I’ll take 5 answers for this one and then combine all of them to make the world’s most lethal encounter.
Me and the boys played D&D, Lost Mine of Phandelver, but only got to level 4.
What are the pros and cons of either making them fight some more monsters, or just go to the next campaign and make them level 5?
I DM for a group of three players, and having only three players can be quite limiting in terms of encounter design if I want them to face some more varied (higher CR) adversaries. To allow me more freedom, in the past I have granted one of them the control of an NPC to become an ally of the party, using a monster statblock. I try to vary who gets control of an NPC, so everyone has the same amount of stuff to do, and while I try to make the encounter harder, often the NPC is much stronger that the PCs, and so the encounter ends up being easy!
Essentially, if I want to introduce an NPC monster stat block as an ally to the party, how do CR and ‘effective level’ relate for the purposes of balancing encounters, e.g: to make 3 lvl 6 players ‘as strong as’ a party of 4 lvl 6 players, what CR monster do I need to add as an ally?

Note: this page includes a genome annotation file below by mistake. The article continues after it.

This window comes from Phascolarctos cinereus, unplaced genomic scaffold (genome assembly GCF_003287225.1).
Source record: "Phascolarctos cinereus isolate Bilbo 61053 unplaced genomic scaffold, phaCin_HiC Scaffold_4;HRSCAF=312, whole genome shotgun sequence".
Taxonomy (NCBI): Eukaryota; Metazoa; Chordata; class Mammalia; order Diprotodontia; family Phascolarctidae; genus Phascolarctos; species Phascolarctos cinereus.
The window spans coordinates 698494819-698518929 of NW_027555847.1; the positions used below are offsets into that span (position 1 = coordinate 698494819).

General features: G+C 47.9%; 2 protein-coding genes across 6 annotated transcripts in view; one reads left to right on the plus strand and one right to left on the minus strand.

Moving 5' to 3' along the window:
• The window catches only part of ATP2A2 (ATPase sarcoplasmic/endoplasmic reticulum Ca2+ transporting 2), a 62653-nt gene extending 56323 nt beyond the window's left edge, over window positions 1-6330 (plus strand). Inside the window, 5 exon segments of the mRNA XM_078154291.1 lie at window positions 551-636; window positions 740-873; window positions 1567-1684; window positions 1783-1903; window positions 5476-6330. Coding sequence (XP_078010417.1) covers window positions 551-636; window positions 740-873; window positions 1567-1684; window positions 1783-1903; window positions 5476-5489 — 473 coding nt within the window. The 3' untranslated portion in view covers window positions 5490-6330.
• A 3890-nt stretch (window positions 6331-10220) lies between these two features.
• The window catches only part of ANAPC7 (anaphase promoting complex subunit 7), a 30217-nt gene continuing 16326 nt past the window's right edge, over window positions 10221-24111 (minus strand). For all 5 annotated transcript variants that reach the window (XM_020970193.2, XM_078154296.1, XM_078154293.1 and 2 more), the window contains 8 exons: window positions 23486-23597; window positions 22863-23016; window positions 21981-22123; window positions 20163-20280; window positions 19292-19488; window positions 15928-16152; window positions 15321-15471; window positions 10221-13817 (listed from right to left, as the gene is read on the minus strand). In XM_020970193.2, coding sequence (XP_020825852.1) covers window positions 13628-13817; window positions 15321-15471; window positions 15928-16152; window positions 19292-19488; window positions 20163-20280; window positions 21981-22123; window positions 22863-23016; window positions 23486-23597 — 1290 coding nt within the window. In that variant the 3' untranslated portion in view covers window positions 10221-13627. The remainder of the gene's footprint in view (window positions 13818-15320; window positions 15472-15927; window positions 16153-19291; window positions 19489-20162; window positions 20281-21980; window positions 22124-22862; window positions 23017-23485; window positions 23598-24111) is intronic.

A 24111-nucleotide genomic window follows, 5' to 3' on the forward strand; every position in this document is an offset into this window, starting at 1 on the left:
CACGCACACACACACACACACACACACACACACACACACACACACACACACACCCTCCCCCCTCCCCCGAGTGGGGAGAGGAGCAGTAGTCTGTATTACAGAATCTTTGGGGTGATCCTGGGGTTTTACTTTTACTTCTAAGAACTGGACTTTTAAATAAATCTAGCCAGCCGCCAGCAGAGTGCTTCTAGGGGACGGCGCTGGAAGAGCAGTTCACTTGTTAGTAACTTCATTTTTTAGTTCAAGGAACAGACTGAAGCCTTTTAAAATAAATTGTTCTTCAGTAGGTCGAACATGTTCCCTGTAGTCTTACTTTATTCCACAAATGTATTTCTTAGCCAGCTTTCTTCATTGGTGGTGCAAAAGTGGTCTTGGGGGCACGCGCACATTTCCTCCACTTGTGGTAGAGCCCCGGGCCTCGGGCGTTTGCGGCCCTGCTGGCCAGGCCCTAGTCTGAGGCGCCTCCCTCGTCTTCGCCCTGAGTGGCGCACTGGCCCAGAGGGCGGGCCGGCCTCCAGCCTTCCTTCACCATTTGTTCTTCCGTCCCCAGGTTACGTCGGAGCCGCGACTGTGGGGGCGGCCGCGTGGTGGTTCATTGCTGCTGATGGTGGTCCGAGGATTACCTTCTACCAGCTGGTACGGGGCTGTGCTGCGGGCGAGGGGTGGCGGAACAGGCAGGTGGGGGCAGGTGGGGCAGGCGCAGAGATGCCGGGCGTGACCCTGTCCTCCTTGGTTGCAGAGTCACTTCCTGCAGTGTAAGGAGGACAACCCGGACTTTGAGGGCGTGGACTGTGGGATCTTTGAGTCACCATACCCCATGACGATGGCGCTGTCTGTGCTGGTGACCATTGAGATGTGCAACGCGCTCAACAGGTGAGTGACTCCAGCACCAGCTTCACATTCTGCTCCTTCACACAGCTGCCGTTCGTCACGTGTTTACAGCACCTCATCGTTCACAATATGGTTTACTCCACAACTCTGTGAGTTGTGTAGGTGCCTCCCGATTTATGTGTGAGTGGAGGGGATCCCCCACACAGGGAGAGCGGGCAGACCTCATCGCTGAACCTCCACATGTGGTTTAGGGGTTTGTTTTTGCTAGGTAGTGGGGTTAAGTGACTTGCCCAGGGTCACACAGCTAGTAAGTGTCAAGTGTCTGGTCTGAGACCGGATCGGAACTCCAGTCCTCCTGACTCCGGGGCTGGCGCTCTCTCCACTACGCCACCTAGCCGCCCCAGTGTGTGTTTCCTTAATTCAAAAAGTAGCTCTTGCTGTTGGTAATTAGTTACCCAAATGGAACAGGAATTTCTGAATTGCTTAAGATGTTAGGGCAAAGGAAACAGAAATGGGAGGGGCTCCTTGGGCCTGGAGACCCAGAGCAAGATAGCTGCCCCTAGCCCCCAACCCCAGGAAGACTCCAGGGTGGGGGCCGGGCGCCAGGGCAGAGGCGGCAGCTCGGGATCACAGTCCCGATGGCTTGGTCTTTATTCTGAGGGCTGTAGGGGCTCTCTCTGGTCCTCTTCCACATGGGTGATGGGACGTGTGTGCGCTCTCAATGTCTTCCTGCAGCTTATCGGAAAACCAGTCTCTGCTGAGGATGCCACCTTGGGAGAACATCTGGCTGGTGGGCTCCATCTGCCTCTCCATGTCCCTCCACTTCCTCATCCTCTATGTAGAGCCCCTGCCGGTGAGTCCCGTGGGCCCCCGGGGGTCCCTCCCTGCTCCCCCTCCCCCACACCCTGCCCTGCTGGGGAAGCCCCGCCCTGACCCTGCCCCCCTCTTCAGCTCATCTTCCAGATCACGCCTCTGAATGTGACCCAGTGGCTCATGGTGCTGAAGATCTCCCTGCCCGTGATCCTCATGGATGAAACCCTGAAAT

I am a newbie DM and started mastering because our current master was too lazy to bring a nice and engaging story.
I am doing really good on the role playing and storytelling, but my encounters had been nothing more than some fun for my player’s characters. I even edited some foes stats and used some high CL creatures, but it still looks like stealing candy from a kid to them.
I guess this is what you pay for allowing 3 spellcasters on your party on 3.5.
How do I balance this campaign without sending a demon from another realm that destroys magic around him and frustrating the players?
Quick encounter reference guide https://crobi.github.io/dnd5e-quickref/preview/quickref.html has so many possible options for players to take. Even then, the option for diplomacy, roleplaying, and imagination are endless in dnd.
With that said, the last couple homebrew fights have the players attacking first, asking questions later, and just running into the enemies without much thought, rolling off attacks, and using their combat spells in the exact same order each time like a recipe. They don’t even move much in the fight as positioning isn’t a concern for them. Barely surviving but them feeling like “well the fight we either roll well, or die if we roll poorly.” Rather than thinking and trying out other possibilities, utility spells, positioning, imaginative problem solving.